The genus Casimiroa (Rutaceae) is a native of the subtropical regions of Mesoamerica. Ten species have been recognized, nine of which are present in Mexico and Central America (Chiang, 1989; Henry and Vera-Calleti, 2010). Because of the sweet flavor and medicinal properties of the fruit, C. edulis is the best known species and is cultivated around the world.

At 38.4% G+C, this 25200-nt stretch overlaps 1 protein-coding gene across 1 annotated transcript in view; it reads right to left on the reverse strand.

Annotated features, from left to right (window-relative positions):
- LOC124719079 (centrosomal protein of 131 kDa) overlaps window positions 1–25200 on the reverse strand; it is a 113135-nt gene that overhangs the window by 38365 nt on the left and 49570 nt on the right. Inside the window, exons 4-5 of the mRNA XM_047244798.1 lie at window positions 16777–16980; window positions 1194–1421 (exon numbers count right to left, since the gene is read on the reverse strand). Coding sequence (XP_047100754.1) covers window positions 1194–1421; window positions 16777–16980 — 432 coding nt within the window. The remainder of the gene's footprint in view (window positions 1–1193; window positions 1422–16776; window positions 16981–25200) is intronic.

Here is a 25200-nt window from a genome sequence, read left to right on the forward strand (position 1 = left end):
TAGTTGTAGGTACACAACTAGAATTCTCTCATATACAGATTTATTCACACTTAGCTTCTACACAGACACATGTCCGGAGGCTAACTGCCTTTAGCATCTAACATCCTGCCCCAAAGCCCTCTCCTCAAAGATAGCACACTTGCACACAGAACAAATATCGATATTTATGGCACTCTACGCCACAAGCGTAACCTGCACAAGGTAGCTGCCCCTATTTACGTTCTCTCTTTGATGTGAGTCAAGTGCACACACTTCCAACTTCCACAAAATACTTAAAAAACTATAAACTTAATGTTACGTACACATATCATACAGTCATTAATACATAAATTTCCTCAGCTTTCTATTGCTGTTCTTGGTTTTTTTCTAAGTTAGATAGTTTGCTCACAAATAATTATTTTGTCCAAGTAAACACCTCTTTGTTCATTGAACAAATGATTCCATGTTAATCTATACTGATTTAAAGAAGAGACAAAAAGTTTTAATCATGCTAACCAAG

White sapote (C. edulis), or “zapote blanco” in Spanish, or “urhuata urapiti” in the Purhepecha language in Michoacán, Mexico, is distributed throughout the subtropical frost-free areas of Mexico at altitudes of 1500–2500 m. In particular, it is found in the states of Michoacán, Guanajuato, Jalisco, Colima, Hidalgo, State of Mexico, Veracruz, Chiapas, Puebla, Tlaxcala, and México City, in areas with rainfall between 900 and 1300 mm·year−1 (González-Elizondo et al., 2012). White sapote is common in backyards, semicultivated areas, and wild areas (Andrés-Agustín, 1996; Martinez, 1951; Popenoe, 1920). In Mexico, the fruit is available from April to July. White sapote is propagated by seed and this leads to a wide variability among trees in Mexico. The fruit of C. edulis is harvested for fresh consumption and is frequently sold in local markets (Andrés-Agustín, 1996). The leaves and seeds of this species are used in traditional medicine as a sedative (Khaleel, 2002) and as antihypertensive (Vidal-López et al., 2017) and anticonvulsant (Satheesh, 2015) agents.